We Tried 5 Popular Methods for Cleaning Casserole Dishes — And the Winner is Also the Fastest
Let me set the scene for you: It’s the morning after a big dinner party, and all of the baked-on casserole dishes you left to “soak” haven’t quite cleaned themselves. You scrub and scrub, but the grime and grease don’t seem to be disappearing at all. What do you do?
First, don’t stress. Even the sauciest, cheesiest, and most burnt-on messes can be cleaned off to reveal a sparkling-clean dish. You just have to know which tools to use. I ran a quick online search and found a number of articles touting dozens of ways to clean ceramic casserole dishes. The trick was figuring out which of these reigned supreme (and wouldn’t take five rounds to work or lead to unnecessary scratches on your dish). Out of all of the suggestions out there, the five main ones seemed to be the following: a Magic Eraser, vinegar, dish soap and baking soda, Bar Keepers Friend powder, and a dryer sheet. Of course, I decided to try them all!
How I Tested the Methods for Cleaning Ceramic Casserole Dishes
I wanted to make sure that, for each cleaning method, I was cleaning the exact same stains. I thought about making five lasagnas, but then thought about having to make five lasagnas and backed away. Instead, I poured a can of creamy chicken and mushroom soup with barley into a casserole dish, then baked it at 400°F for 20 minutes. I did this five times, as I only have one ceramic casserole dish. After removing it from the oven, I let everything sit until it was cool and congealed. Then, I got to work!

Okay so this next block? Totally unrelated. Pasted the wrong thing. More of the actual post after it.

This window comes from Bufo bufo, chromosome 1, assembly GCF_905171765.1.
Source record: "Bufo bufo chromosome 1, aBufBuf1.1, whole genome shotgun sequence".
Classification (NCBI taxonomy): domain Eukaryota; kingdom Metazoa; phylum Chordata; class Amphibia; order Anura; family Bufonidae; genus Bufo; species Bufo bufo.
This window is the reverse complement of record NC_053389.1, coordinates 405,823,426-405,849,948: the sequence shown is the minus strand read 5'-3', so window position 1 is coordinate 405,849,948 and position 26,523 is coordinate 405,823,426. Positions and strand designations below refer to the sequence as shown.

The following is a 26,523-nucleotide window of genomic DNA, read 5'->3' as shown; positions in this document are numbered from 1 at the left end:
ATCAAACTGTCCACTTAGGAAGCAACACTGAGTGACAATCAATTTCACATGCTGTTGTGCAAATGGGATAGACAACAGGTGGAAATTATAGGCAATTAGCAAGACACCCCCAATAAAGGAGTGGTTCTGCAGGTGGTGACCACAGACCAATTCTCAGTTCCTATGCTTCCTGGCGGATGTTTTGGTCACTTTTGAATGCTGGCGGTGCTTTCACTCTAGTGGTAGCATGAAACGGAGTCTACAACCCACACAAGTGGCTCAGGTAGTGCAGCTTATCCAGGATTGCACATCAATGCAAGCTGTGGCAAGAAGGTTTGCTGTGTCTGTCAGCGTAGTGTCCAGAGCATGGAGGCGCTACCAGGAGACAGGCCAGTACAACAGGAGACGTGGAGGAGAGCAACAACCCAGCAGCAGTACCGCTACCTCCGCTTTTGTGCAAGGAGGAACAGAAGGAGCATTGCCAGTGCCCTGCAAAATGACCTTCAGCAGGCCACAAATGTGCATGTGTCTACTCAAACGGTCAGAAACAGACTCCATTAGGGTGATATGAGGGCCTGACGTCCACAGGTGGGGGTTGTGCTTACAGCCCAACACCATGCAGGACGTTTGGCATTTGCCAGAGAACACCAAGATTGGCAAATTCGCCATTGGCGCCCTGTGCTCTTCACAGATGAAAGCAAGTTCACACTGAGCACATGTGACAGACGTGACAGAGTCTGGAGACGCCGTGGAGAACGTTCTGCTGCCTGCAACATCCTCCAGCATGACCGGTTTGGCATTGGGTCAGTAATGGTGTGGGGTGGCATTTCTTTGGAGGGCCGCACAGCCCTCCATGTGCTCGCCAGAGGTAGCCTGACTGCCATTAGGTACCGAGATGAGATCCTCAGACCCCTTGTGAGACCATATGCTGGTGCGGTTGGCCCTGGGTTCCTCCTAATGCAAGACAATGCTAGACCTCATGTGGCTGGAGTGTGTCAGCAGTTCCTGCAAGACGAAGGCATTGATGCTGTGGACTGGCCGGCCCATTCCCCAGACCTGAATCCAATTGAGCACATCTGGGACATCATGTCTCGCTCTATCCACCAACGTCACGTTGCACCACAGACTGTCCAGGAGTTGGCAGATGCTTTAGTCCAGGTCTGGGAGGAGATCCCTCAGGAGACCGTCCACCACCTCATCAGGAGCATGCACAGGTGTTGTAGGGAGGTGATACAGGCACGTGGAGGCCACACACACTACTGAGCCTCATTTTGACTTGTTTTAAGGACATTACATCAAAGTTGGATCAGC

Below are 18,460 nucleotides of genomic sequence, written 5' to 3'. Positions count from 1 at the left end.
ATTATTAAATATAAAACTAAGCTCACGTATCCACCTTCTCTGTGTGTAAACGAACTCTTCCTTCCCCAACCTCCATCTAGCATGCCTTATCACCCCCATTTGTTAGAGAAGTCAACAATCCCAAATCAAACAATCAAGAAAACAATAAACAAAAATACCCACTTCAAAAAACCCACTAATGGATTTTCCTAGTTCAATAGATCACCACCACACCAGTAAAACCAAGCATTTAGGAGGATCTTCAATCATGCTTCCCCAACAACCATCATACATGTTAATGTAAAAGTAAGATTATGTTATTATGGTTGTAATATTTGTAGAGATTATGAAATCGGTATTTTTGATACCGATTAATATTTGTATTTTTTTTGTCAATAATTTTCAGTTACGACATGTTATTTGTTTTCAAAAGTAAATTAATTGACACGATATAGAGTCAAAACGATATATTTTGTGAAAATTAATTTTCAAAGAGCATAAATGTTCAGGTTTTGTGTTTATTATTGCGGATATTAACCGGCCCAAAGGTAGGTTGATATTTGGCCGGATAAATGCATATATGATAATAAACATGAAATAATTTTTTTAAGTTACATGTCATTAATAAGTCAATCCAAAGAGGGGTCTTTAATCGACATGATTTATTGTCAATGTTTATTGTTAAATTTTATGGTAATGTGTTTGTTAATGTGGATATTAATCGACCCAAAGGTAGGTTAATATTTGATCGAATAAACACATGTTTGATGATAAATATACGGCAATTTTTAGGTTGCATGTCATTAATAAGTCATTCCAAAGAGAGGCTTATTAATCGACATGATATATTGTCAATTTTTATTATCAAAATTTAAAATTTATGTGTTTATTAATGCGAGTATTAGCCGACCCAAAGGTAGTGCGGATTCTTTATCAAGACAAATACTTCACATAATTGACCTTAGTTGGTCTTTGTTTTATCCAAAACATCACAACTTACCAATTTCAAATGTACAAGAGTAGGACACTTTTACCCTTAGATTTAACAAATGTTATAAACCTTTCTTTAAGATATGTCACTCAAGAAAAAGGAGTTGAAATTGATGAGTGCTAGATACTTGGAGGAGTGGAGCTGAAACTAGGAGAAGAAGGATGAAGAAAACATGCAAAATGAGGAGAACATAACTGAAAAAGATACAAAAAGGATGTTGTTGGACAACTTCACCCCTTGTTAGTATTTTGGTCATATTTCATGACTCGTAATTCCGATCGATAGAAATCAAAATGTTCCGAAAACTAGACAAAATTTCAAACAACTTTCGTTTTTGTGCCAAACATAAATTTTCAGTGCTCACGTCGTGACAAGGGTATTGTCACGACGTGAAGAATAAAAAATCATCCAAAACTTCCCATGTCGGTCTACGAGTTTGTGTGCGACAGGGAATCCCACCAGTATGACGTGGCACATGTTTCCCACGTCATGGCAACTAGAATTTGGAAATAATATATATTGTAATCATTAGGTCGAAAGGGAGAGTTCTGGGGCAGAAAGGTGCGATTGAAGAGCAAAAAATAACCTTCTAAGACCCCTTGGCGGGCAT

The ratings: I ranked each cleaning method on a scale of 1 to 5, with 5 being the best method of the bunch and 1 being the least effective. I factored in how well each worked, plus how much elbow grease and time each method took. The results were actually kind of surprising!
Casserole Cleaning Method: Vinegar Bake
- Total time: 1 hour (15 active minutes)
- Rating: 1/5
The method: Preheat your oven to 350°F, then fill your casserole dish with equal parts white vinegar and water. Place the filled casserole dish in the oven and bake for 45 minutes before removing. Once the dish is cool, use dish soap and water to wipe up the remaining grime.
How it went: This is the one I was least looking forward to, for a couple of reasons. It required keeping the oven on, and I don’t totally love the smell of vinegar. So, naturally, I didn’t love the smell of baking vinegar filling my whole kitchen. When I took the dish out of the oven and emptied out the water/vinegar mixture, there seemed to be no difference in the dish. When I started scrubbing, it even seemed like some of the burnt food had been further cooked into the dish. Eventually with some intense scrubbing with a sponge then a scrub brush, I was able to clear off the stains (except for one super burned-on corner). Overall, this method just seemed like a time killer and wasn’t remarkably quicker or easier than the other options.
Casserole Cleaning Method: Dryer Sheet
- Total time: 21 minutes (6 active minutes)
- Rating: 2/5